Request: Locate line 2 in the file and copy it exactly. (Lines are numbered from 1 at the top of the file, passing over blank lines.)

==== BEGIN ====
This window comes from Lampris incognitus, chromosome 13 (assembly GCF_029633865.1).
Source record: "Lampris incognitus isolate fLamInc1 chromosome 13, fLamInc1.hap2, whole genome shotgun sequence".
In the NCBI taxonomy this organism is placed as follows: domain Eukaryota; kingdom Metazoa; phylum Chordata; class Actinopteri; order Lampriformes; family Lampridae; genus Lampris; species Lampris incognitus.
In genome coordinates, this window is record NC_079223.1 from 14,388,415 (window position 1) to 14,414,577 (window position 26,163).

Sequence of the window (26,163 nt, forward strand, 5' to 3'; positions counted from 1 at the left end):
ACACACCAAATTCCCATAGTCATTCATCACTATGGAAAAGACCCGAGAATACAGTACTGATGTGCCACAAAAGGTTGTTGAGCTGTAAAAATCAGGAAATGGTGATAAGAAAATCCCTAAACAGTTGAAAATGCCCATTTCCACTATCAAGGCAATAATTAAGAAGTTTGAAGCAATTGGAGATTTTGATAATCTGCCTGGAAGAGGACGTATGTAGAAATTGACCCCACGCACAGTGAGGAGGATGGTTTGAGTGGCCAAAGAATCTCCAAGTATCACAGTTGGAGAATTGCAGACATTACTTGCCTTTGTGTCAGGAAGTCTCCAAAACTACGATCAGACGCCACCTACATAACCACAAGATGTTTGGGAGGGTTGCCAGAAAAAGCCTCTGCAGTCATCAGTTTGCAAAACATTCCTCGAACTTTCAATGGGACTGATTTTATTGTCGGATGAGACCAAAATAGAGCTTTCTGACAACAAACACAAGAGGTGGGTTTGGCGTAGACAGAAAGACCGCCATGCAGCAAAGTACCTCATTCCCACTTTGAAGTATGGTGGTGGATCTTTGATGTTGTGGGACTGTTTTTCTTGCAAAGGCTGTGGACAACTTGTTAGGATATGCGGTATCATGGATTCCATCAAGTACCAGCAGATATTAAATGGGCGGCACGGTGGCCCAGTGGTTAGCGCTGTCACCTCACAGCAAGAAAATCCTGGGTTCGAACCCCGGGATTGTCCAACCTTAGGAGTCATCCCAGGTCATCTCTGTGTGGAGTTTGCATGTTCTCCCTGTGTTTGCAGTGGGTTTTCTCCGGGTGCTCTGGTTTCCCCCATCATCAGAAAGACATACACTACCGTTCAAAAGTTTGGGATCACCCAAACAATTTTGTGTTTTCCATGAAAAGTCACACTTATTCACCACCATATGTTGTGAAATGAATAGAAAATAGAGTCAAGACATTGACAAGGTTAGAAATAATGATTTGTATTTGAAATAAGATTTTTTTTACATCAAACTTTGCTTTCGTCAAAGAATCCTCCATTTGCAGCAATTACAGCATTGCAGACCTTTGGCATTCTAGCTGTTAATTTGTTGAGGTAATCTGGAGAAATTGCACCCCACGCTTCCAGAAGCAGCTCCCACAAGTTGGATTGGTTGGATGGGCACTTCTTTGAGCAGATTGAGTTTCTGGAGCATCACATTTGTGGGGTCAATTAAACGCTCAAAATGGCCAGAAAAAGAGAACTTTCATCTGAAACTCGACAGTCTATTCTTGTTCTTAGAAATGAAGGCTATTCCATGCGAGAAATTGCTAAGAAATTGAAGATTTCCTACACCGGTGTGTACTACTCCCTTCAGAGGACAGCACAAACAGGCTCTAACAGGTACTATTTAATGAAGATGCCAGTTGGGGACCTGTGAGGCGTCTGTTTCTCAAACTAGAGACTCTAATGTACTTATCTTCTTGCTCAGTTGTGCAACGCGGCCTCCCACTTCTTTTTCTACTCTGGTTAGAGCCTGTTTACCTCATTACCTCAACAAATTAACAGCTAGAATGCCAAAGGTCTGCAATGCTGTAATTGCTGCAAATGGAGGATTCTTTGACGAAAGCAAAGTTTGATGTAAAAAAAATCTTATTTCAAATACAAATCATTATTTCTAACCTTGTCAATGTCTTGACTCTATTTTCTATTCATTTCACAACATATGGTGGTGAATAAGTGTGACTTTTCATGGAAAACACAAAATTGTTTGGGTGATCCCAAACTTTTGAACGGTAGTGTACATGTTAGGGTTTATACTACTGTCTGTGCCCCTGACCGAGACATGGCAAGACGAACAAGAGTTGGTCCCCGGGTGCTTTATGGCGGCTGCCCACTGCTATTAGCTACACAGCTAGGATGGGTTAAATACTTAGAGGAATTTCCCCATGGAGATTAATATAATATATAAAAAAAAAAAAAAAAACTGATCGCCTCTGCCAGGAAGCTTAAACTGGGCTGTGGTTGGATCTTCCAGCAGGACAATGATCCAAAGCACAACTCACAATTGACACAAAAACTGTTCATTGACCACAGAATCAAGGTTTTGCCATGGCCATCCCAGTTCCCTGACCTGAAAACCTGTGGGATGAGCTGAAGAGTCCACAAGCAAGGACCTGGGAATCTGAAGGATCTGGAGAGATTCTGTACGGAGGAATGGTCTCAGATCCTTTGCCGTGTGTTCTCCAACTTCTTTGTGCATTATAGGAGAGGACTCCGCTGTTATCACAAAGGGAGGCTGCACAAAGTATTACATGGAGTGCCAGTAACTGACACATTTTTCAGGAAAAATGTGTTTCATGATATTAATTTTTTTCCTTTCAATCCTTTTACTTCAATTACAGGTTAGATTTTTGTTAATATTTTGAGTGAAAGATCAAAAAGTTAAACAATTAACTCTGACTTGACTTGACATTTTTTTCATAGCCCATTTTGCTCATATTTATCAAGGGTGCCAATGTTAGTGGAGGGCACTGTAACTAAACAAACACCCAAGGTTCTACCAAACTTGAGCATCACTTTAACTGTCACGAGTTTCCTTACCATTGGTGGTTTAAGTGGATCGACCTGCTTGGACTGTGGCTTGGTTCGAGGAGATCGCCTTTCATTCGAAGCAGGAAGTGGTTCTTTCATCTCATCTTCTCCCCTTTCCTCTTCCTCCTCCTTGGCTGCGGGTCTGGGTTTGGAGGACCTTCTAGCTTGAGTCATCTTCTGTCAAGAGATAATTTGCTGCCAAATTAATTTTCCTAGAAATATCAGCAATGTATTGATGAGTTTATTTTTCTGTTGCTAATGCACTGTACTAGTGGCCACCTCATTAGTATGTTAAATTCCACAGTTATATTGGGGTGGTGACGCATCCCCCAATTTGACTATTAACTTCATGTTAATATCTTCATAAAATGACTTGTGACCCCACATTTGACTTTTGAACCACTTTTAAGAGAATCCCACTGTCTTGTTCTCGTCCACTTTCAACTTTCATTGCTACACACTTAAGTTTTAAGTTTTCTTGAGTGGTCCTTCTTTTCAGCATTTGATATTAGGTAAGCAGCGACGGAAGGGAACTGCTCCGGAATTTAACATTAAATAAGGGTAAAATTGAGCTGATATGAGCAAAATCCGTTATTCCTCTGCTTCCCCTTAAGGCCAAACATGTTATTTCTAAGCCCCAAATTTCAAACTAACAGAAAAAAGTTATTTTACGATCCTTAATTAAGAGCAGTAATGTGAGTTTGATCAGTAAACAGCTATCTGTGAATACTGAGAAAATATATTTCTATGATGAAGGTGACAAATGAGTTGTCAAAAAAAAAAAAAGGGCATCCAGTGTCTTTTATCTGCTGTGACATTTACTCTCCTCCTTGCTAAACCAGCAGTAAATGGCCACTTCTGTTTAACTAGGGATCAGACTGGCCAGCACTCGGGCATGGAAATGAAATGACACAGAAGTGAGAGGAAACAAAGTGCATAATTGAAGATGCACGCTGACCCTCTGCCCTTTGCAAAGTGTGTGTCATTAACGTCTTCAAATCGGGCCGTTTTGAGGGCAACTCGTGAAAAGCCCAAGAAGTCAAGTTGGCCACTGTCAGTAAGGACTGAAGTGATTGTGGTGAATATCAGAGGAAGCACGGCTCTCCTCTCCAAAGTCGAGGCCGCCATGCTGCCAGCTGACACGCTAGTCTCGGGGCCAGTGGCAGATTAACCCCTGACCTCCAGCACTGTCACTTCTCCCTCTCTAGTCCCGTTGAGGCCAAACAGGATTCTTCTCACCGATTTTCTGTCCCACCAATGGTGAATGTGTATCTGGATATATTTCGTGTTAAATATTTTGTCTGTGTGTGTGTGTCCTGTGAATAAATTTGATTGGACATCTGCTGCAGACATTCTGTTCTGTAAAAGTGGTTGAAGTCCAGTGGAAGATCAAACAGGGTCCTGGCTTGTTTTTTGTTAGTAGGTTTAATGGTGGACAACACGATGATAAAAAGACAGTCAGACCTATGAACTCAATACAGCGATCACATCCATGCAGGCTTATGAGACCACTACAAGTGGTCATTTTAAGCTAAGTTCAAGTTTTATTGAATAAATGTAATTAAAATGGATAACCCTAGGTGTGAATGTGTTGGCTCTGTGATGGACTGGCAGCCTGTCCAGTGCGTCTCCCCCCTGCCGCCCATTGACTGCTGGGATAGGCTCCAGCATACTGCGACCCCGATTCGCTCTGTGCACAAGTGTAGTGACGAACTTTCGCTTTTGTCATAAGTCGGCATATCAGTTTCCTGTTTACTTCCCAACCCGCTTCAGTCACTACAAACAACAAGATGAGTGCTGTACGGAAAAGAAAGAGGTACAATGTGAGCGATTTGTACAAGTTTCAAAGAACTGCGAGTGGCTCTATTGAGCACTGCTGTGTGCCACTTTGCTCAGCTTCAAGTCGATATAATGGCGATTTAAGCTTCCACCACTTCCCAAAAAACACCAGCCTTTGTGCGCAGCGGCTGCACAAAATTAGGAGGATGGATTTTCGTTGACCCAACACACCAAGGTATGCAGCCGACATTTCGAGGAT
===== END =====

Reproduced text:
Source record: "Lampris incognitus isolate fLamInc1 chromosome 13, fLamInc1.hap2, whole genome shotgun sequence".